24) Who influenced and/or helped you with the business side of your career and how much did you know about the inside of the music industry before making deals and signing contracts? Basically, what did you understand about publishing, licensing, touring, merchandise, major vs. indie labels, marketing, production, radio, etc.?
Alex: Not really. We found a management company. Our management company is the best and the most trustworthy group of people. I think when we went with our manager and that company, I think we put a lot of faith and trust in their hands. Any question we have, they talked us through it, or they sat us down and they’d say, “Ok, this is what’s going to happen, and this is what it means.” There’s not very many people you can trust in this industry, or in this world. But we definitely have a lot of trust and faith in Crush Management and just the people we’ve surrounded ourselves with. I think we’re surrounded by a good group of people who genuinely care about each other. Who care about the music and no so much the numbers and dollar signs. We like to ask questions – I ask a lot of questions. It’s good to know. It makes you feel more safe and comfortable if you know exactly why things are happening and not just what’s happening and where things come from.
Ian: It’s better to ask what you think is a stupid question than to just sit back and let somebody take care of something and you don’t know what’s going on, because you don’t know what could happen.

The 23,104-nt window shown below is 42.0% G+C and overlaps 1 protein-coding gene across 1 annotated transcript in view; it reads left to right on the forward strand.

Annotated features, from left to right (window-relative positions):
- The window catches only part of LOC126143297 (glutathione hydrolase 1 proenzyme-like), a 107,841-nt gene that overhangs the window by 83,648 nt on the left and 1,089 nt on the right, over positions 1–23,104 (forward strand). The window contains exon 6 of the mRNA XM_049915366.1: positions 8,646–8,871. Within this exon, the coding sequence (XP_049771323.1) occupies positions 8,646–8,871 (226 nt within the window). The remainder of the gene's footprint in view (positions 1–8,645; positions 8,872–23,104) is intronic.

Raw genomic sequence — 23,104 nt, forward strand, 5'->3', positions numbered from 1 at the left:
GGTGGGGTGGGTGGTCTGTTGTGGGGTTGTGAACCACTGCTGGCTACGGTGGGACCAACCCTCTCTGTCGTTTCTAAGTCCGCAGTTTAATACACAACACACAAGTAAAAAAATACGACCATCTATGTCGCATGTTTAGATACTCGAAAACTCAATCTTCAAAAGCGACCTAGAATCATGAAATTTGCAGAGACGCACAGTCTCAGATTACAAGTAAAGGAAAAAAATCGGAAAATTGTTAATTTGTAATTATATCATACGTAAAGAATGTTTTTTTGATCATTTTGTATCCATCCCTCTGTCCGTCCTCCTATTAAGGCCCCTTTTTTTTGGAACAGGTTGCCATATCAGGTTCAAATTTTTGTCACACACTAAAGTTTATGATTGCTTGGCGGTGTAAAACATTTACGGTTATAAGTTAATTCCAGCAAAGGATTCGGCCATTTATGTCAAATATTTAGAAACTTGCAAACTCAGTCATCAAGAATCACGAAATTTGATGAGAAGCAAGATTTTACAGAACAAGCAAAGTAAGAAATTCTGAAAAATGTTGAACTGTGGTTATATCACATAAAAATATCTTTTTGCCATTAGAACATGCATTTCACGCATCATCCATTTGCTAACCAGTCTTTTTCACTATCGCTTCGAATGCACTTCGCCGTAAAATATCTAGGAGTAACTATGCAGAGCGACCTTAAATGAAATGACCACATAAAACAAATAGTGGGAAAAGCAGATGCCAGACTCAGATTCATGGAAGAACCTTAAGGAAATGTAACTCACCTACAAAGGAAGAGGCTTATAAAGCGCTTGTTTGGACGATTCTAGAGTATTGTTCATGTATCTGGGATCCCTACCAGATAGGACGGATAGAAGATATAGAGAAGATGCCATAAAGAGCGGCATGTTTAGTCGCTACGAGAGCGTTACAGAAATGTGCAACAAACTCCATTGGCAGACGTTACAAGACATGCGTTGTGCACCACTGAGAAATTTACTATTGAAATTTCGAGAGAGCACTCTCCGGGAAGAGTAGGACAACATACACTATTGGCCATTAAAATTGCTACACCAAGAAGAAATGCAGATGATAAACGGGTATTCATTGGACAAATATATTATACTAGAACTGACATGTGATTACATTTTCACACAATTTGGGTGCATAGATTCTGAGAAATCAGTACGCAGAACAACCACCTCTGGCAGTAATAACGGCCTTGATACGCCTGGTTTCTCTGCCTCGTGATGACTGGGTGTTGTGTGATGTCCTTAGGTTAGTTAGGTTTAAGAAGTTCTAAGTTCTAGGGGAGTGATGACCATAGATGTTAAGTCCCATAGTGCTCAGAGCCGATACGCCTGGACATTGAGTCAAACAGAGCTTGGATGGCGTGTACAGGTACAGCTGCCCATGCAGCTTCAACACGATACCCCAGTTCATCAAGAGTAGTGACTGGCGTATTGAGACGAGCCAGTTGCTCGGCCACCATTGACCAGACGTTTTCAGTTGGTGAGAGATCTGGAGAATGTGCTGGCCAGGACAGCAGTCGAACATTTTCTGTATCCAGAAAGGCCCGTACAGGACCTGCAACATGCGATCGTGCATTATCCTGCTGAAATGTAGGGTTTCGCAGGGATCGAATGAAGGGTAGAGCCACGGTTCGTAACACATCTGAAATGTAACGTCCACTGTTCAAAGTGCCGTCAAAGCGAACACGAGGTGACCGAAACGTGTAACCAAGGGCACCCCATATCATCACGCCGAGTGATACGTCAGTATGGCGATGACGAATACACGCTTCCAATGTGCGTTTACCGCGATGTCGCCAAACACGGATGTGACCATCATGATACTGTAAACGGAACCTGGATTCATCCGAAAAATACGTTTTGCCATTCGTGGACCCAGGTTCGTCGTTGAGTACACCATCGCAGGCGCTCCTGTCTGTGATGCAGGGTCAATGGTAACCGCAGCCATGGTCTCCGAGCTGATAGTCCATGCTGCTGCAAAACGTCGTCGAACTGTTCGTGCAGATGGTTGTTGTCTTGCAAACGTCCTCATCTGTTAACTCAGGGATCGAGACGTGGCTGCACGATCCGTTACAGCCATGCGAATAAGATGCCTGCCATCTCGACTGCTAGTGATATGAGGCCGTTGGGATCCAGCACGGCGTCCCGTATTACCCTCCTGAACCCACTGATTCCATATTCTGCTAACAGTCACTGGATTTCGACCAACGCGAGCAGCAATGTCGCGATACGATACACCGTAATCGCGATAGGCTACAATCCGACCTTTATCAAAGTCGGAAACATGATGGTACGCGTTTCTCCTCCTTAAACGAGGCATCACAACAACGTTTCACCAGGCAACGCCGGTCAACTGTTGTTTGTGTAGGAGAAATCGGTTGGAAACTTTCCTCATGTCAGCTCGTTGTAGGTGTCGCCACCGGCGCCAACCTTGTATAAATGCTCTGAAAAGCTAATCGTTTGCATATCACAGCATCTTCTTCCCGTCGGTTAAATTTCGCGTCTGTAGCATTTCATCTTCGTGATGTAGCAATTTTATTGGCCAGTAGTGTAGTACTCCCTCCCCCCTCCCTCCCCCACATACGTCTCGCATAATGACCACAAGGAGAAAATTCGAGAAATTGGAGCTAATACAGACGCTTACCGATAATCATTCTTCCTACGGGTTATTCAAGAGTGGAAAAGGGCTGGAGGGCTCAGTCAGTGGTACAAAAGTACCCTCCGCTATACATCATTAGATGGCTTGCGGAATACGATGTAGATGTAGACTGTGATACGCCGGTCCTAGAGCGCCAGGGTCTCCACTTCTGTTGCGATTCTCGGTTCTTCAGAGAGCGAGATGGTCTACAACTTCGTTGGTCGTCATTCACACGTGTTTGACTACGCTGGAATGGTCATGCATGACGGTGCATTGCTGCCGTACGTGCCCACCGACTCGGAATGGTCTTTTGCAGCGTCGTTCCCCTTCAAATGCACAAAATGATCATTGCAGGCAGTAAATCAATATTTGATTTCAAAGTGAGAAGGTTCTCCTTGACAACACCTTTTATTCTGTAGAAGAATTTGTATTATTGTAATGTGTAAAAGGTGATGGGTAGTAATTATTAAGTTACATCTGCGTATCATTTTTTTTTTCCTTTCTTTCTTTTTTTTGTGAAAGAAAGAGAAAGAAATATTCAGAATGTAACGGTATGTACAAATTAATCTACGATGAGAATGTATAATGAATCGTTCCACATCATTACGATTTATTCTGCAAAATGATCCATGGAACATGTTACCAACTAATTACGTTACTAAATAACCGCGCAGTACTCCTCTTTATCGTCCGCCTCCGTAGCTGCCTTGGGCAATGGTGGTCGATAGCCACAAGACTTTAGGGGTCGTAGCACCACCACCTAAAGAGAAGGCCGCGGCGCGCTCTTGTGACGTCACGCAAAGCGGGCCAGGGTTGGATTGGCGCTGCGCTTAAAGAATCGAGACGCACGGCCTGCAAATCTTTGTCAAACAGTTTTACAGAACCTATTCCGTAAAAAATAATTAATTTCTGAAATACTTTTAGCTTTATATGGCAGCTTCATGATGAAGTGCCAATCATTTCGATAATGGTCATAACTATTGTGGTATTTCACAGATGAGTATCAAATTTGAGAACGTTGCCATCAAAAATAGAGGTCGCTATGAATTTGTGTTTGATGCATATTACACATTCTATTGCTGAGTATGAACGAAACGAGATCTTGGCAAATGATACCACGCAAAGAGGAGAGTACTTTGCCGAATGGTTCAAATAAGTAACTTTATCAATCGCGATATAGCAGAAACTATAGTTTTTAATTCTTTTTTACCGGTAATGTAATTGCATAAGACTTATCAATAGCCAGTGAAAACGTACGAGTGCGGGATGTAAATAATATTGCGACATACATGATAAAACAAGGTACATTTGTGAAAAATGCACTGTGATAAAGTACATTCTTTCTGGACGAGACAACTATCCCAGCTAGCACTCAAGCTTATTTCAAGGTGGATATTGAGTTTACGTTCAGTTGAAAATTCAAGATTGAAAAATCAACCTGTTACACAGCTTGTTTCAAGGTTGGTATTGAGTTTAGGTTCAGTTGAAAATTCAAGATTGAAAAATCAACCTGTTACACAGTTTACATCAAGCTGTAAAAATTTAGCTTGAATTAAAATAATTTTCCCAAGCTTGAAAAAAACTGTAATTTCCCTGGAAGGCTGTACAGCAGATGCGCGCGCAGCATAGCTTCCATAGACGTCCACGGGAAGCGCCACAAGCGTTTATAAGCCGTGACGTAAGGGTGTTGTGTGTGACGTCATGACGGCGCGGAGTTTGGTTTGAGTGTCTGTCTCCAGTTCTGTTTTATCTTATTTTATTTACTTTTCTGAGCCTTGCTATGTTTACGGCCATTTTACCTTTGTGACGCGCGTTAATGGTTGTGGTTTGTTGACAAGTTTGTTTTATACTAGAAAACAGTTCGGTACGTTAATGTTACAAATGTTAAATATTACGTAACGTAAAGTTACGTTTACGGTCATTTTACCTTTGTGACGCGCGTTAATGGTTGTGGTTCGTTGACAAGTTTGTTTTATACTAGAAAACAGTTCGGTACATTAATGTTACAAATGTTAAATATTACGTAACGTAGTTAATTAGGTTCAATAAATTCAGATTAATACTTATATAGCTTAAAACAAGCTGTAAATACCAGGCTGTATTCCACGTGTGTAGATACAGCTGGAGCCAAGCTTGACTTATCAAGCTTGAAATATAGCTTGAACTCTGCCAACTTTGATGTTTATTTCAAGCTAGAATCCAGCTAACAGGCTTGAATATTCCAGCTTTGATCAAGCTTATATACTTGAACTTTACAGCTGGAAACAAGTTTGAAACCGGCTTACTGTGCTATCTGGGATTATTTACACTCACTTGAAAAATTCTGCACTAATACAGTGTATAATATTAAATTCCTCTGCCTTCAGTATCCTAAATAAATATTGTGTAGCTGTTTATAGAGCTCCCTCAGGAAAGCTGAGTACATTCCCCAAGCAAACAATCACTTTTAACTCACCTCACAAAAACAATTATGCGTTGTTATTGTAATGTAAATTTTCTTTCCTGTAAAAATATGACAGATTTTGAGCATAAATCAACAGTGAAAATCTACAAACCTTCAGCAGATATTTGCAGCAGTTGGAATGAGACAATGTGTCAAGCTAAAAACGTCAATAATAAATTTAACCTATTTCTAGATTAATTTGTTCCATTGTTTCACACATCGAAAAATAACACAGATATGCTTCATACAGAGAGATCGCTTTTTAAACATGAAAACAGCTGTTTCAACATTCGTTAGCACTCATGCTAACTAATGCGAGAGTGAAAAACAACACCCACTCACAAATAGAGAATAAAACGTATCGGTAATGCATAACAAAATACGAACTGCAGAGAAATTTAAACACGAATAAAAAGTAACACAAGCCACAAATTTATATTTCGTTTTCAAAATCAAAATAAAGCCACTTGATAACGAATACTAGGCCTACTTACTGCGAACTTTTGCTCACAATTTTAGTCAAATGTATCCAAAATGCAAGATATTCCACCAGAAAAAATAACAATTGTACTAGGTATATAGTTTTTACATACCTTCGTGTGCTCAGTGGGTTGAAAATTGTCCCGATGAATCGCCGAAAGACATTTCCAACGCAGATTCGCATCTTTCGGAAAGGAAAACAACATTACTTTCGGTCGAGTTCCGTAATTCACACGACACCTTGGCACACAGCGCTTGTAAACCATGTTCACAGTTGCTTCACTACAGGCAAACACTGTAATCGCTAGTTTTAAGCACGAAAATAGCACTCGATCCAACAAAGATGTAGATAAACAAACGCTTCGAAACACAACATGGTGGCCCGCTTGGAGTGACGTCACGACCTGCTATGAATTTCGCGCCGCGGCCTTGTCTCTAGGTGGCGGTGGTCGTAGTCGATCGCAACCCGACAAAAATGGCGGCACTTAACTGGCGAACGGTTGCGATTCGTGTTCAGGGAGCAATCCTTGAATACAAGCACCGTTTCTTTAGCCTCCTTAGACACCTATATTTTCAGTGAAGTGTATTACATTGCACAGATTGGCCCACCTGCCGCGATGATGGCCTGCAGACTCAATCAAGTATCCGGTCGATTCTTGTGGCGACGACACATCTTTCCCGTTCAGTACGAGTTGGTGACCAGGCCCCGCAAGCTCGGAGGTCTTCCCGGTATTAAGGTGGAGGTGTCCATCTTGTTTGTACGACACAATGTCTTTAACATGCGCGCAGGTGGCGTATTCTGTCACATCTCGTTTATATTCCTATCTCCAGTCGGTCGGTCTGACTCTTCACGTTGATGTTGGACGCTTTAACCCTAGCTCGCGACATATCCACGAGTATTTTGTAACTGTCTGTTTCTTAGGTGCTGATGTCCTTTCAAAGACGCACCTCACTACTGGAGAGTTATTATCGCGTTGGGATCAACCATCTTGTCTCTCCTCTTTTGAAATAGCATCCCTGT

25) As far as commercial music licensing goes, what television shows would you enjoy having your music placed and featured in?
Alex: My favorite TV show is Nip/Tuck, so I’d be stoked if our song was on Nip/Tuck.
Alex: Any TV show would be awesome.
26) Who would you love to tour with or open for? Write songs with?
Alex: I would like to write with Ne-Yo. I would like to tour with Maroon 5 or Justin Timberlake.
Ian: I would like to collab and tour with John Mayer – definitely would be cool. Eric Clapton. I’d be stoked on that.
27) What was it like having Patrick Stump help produce and sing on your record? What did you learn from your experience with him?
Alex: I learned more from Patrick in three days than I did from everyone else combined musically in my life. He just teaches you so much about how to carry yourself and how to perform to the best of your abilities. His thoughts and ideals on the music business – in the industry – is just amazing. He’s just such a smart guy and he’s so underrated. Don’t get me wrong – love Pete – Pete’s our boss. Pete is the forefront of that band and I think so many people overlook how amazing and smart Patrick is. He’s the man. I don’t even know what to say about him, but I learned so much from him. He nails everything in his first take.
Ian: Literally. He walked into that vocal booth for “One of THOSE Nights” –
Alex: He walked in the vocal booth for his part on “One of THOSE Nights,” and first try, laid it down, walked out and he goes, “What that good?”
Ian: Yup, it was all right.
Alex: It’s on the CD – first try. He’s amazing.
28) Is there anything else you would like to share with your fans?
Ian: We love you.
Alex: Just thank you for everything. We hope to see you guys on tour. We’ll probably be touring for the rest of our lives. It seems to be the pattern. See you soon.